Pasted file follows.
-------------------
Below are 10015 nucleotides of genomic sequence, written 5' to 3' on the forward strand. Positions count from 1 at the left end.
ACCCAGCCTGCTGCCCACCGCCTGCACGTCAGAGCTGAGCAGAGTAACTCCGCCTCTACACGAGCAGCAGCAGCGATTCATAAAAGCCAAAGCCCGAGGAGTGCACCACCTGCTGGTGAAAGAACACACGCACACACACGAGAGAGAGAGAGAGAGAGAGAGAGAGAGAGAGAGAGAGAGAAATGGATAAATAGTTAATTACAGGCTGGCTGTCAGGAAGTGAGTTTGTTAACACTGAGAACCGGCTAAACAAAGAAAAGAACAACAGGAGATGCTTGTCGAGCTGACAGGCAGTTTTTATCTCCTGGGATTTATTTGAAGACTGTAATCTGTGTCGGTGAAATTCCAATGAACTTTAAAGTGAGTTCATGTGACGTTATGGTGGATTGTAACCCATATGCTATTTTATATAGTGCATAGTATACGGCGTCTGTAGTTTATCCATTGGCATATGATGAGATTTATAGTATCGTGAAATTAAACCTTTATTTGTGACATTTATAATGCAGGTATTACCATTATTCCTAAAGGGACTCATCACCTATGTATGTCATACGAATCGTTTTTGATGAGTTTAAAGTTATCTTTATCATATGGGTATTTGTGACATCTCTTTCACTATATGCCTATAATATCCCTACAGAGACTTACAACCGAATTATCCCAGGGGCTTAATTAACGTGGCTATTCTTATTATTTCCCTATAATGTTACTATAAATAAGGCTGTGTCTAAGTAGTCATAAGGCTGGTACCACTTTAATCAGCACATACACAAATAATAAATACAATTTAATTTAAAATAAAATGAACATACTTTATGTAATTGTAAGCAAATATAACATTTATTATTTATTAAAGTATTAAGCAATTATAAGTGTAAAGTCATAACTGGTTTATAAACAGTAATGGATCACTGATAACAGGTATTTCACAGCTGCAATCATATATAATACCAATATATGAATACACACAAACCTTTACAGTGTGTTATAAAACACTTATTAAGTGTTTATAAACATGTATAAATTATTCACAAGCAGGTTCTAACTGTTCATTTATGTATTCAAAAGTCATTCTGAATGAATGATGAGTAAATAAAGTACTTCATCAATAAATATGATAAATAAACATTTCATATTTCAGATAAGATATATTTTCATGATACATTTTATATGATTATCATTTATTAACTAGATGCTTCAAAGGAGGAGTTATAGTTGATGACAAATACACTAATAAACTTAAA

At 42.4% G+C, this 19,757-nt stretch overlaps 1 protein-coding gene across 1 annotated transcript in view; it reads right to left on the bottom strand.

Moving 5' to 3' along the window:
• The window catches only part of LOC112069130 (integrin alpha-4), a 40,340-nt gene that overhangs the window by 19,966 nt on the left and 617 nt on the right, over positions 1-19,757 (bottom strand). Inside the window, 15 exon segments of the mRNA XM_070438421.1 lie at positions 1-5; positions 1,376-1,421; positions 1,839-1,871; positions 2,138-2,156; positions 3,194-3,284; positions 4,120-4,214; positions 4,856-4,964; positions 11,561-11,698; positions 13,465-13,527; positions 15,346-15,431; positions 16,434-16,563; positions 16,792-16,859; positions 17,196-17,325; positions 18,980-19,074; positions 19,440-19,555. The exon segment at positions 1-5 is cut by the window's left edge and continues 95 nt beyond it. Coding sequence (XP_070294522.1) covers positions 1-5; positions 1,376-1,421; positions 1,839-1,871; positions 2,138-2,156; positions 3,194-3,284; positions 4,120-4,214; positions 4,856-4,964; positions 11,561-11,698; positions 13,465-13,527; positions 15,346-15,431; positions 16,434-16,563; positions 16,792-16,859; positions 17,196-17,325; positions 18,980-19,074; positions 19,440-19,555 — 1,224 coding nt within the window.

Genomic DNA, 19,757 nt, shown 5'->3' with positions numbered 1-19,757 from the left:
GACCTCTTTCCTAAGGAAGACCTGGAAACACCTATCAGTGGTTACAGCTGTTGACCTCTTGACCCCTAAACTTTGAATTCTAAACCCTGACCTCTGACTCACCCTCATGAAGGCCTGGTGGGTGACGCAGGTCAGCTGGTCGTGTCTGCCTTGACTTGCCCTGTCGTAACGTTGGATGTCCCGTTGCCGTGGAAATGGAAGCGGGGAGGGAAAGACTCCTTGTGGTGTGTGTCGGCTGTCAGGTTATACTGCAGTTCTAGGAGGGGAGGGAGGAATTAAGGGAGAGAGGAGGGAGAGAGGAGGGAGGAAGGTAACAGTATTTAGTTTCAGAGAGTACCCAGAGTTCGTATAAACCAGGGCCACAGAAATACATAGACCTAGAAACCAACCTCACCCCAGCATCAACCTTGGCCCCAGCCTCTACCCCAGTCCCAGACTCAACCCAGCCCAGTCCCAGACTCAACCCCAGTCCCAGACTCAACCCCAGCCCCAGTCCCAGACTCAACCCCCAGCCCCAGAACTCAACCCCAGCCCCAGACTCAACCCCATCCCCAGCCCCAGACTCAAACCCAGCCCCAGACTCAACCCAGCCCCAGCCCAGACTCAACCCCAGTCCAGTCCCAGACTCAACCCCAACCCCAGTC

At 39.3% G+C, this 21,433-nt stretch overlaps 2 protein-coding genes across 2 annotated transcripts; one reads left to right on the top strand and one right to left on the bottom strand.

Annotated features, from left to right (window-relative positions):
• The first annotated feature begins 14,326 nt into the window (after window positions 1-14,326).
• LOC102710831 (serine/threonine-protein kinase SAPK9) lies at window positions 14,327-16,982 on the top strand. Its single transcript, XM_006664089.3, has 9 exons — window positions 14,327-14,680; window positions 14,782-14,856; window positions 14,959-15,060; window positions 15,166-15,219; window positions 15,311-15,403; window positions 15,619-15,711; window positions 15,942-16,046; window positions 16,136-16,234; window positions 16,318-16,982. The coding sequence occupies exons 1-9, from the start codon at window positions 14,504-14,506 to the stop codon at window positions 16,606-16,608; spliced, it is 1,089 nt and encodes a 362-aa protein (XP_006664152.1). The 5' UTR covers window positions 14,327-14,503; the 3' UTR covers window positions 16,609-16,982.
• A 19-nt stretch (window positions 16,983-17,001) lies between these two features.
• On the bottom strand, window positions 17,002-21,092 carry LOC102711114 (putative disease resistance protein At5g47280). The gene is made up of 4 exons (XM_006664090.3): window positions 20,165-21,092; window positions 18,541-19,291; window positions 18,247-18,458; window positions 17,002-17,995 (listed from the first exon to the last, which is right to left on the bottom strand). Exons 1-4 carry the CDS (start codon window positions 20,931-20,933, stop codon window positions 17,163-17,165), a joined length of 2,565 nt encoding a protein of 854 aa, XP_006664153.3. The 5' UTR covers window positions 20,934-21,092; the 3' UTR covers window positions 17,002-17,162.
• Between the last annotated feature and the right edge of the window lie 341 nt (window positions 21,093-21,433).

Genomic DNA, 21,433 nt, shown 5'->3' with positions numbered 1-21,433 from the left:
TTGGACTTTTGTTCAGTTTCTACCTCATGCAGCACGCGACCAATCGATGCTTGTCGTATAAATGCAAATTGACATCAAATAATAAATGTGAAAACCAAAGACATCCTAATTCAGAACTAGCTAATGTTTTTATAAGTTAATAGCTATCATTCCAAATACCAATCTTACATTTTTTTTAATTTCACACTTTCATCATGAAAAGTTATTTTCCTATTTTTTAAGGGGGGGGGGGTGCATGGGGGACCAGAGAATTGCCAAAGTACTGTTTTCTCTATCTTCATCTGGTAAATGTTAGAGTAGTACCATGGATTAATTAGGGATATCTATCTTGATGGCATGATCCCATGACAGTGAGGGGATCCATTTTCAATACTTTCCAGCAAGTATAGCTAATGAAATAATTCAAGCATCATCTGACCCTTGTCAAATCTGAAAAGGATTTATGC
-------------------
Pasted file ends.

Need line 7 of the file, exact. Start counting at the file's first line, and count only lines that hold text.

GACCTCTTTCCTAAGGAAGACCTGGAAACACCTATCAGTGGTTACAGCTGTTGACCTCTTGACCCCTAAACTTTGAATTCTAAACCCTGACCTCTGACTCACCCTCATGAAGGCCTGGTGGGTGACGCAGGTCAGCTGGTCGTGTCTGCCTTGACTTGCCCTGTCGTAACGTTGGATGTCCCGTTGCCGTGGAAATGGAAGCGGGGAGGGAAAGACTCCTTGTGGTGTGTGTCGGCTGTCAGGTTATACTGCAGTTCTAGGAGGGGAGGGAGGAATTAAGGGAGAGAGGAGGGAGAGAGGAGGGAGGAAGGTAACAGTATTTAGTTTCAGAGAGTACCCAGAGTTCGTATAAACCAGGGCCACAGAAATACATAGACCTAGAAACCAACCTCACCCCAGCATCAACCTTGGCCCCAGCCTCTACCCCAGTCCCAGACTCAACCCAGCCCAGTCCCAGACTCAACCCCAGTCCCAGACTCAACCCCAGCCCCAGTCCCAGACTCAACCCCCAGCCCCAGAACTCAACCCCAGCCCCAGACTCAACCCCATCCCCAGCCCCAGACTCAAACCCAGCCCCAGACTCAACCCAGCCCCAGCCCAGACTCAACCCCAGTCCAGTCCCAGACTCAACCCCAACCCCAGTC